Eight Benchmarks to Measure Online Progress

Tracking both Traffic and Engagement

As public relations expands into the three key areas of social media, search engine marketing and web site development, and, as many clients become overwhelmed by the fast-paced changes in all these areas, the measurement of progress has become imperative to tailor online PR programs to individual company needs and reassure executives about the wisdom of your approach.

Here are the key benchmarks I have found the most useful for tracking purposes.

1) Inbound links

Inbound links, clickable text on other web sites pointing to your own, represent the primary tool used by the Google algorithm to determine search engine ranking. In addition to the overall number of inbound links, the quality of the links and their relevance to your business field are also taken into account. The best source for this measurement is www.majesticseo.com.

2) Deep link ratio

Deep links are inbound links pointing to an interior page of your web site instead of the home page. The Google algorithm prioritizes deep links as an indication of the overall breadth of a web site and therefore its quality. The best source for this measurement is www.searchenginenews.com/ssitool.

3) Unique web site visitors

Unique visitors to your site are best measured by installing Google Analytics. This can be done by accessing the program from your Google account and then inserting the supplied coding on your home page in the proper location. The unique aspect is important so one person visiting your site 50 times will only register as one hit.

You can set up Google Analytics to send you an email every week with a complete report including this statistic.

4) Google PageRank

Google PageRank is widely over-rated as a measurement of web site strength; remember, Google uses more than 200 ranking signals before assigning search engine results. Still, this one-to-ten scale is useful in determining the quality of your inbound links. Google PageRank can be retrieved from a wide variety of measuring sites.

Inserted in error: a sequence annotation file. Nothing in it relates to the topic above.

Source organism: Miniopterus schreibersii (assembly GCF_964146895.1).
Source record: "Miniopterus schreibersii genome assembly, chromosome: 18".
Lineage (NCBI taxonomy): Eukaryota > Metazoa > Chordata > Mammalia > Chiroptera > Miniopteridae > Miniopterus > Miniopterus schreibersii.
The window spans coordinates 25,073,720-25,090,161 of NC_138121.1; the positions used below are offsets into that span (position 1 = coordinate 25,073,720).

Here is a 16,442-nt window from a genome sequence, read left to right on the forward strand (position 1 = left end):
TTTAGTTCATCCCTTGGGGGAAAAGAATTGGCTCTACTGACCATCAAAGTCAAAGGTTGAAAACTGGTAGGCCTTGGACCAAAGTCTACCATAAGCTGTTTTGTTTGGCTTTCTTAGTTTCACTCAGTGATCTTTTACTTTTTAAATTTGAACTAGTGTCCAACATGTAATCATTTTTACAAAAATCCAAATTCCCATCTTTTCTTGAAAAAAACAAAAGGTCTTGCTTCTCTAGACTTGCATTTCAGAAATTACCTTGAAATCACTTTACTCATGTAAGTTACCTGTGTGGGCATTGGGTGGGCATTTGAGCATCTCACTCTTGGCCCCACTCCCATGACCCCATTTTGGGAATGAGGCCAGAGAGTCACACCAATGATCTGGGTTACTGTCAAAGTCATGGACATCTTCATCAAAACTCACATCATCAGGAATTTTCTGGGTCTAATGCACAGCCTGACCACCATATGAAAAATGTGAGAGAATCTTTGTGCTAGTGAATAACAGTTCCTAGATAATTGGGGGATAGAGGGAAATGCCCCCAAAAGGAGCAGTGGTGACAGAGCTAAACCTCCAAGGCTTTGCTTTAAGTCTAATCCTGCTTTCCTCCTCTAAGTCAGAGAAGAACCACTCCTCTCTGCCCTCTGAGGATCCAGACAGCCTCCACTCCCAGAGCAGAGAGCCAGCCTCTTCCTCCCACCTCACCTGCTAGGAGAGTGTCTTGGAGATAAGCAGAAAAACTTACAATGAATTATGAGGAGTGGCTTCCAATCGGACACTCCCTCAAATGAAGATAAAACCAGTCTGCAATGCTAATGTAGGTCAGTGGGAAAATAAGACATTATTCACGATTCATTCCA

5) Search engine percentage

As your web site gets stronger, you will be tracking more and more visitors through search engines as opposed to direct visits. Google Analytics provides a pie chart showing this percentage.

6) Website grader

Hubspot.com offers a great website grader program with a variety of measurements. They include a percentile ranking of your web site’s strength, a Moz rank (similar to PageRank) and an Alexa traffic rank.

7) Twitter followers

One of the easiest benchmarks to obtain, the number of your Twitter followers provides an essential indicator of your strength on social media. There seem to be two major groups, those with a handful of followers and those with 1,000 or more. I would shoot for the latter and then let your account maintain itself, perhaps by automatically tweeting out blog headlines, unless you have vast amounts of time to conduct a social media marketing campaign.

8) Blog readers

The program feedcat.net provides coding that can be inserted as a widget into your blog’s sidebar. It will measure the number of subscribers to your blog and, if you have an adequate number, may actually encourage more people to sign up.

The above benchmarks taken together will provide an accurate picture of your online visibility and web site strength.